Joanna Manning is a graduate of Syracuse University and the Rainier Writing Workshop.

Her work has appeared in the Tacoma News Tribune, Travel Tacoma + Pierce County, Seattle Metropolitan Magazine Women's Health Annual, A River & Sound Review, Collateral and in content marketing materials all around the web. 

When she is not spending time with her family, she can be found working in her garden, staring off into space, burning dinner, or unearthing stories from her family history.

Through a glass, darkly

Through a glass, darkly

winter thoughts in spring

We are driving through the perpetual twilight of the deep forest. The snow that was falling at the outset of our drive down from Mount Rainier has settled into a gentle, windless drizzle, and the play of light through the clouds gives the sky an ochre cast rather than its usual gray, a warm glow that somehow shifts the mood from sullen to pensive. Those of us from these wet climes recognize this as a perfect rain.

My son is in the back seat performing some kind of past life regression therapy on his sister. There is only the sound of the rain, our tires on the pavement, and Dylan's voice, gently prodding.

"Imagine you have lived before in a different body," he says. "Try to picture what your life was like."

I play with this thought problem in my head. I spend a lot of time investigating the lives of the people who have come before me, trying to get a sense of how their lives might inform my own. I have lived a thousand lives within them: I am my mother's mother, and her mother before her, on back before her to the origin of these genes that define us. But this is genetic legacy, mapped out in neat lines of code we’ve learned to decipher over time. Dylan’s question is more mystical, an invitation to think on the life of a soul. What, he has me wondering, has been my spiritual ancestry?

Many faith traditions accept reincarnation as a fundamental truth, even though their practitioners have no conscious access to their previous incarnations. Of course, some people claim to know how their spirit has been embodied through time. General George S. Patton famously did. In fact, he might have enjoyed this talk with my son. Patton believed it was his fate to be continuously reborn as a soldier, and he was unselfconscious about discussing his beliefs. In his poem "Through a Glass, Darkly," he describes the range of battles he participated in during his many lives, serving as foot soldier and general alike, “Dying to be born a fighter / But to die again, once more.”

His life as General Patton ended in the German hospital I served in nearly two decades ago now, and as adjutant of that unit, I was tasked with putting on a ceremony each December to commemorate his death. At the time, Patton's granddaughter Helen Patton-Plusczyk was living in the country with her German husband and children, and she would attend each year's ceremony to read her grandfather's poetry and provide some remarks. It was a strange and almost surreal event in retrospect, this bridging of generations, this marriage of past and present, of German and American ideals. I still wonder how much the general had a hand in arranging certain ironies of the occasion.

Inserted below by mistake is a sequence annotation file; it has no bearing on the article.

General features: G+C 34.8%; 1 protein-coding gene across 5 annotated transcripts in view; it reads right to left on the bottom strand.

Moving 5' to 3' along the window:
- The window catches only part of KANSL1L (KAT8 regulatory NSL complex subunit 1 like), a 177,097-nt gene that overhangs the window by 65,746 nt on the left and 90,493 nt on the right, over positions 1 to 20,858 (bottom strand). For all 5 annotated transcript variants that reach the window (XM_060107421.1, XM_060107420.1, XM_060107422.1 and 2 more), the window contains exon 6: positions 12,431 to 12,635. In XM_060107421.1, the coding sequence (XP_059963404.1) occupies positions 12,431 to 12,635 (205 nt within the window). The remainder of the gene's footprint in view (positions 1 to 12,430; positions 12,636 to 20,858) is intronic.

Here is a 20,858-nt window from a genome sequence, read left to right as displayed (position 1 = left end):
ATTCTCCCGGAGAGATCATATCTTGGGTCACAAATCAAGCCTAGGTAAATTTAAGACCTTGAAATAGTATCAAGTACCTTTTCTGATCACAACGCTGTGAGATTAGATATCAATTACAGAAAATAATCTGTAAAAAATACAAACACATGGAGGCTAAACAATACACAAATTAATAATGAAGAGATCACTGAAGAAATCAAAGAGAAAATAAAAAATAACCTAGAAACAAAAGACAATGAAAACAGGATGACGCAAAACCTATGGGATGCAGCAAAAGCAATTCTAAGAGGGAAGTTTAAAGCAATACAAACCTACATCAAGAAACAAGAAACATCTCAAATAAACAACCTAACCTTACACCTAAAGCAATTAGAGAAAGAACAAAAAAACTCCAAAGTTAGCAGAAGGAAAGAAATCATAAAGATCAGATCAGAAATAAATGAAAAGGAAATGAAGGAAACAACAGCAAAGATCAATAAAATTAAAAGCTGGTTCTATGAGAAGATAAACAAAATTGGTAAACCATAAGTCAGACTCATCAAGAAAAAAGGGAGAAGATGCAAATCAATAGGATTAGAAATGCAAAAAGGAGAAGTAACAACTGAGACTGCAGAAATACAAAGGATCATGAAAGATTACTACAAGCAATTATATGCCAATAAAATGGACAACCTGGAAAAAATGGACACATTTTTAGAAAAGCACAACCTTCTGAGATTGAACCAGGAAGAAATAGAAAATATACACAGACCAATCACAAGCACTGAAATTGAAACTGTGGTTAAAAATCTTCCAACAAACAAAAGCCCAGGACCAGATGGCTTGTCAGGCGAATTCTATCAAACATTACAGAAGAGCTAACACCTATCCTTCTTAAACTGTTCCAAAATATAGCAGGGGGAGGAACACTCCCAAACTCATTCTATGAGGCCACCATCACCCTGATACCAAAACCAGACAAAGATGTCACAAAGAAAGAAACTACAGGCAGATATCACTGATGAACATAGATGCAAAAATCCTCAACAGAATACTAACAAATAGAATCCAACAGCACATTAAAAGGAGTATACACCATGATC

I can’t help but marvel at the access I had to Patton’s story and the ease with which I was able to peer into his final days. I can recall one evening spent casually digitizing the hospital historical files—many of which pertained to the general's hospitalization and eventual death—as my way of keeping busy during an otherwise dull 24-hour staff duty. Historians might scoff at the nonchalance I applied to the task.

I sometimes think about Patton’s certitude in his belief that he was predestined to live and die by the sword. His conviction intrigues me. Why are some people so attuned to their purpose—regardless of how they have arrived at their belief—while so many are left adrift? We are told from childhood that we each have our own specific purpose, something that we alone have been called to do. I tend to reject this idea as fantasy, a fiction successful people have written for the underclass to keep them striving, but then I will think of Patton’s sense of singular purpose and I am given pause. He believed he was called to fight through God’s will alone, that he could “see not in [his] blindness" the reason for his eternal fate, but he knew it just the same. The reason itself was unknowable and therefore irrelevant. We can only do what life expects of us, regardless of the drives of our ego and ambition.

What has life called me to do in the past? What does it ask of me now? I wish I could have access to that knowledge, wish I could see in the smoked glass a reflection of the life I am meant to live. I have to believe I will be given a clear view in time. Perhaps it will take many lifetimes for the reflection to take shape. Perhaps it is enough that there is an image in the glass at all.

Always carry a hankie

Always carry a hankie

All signs point to death

All signs point to death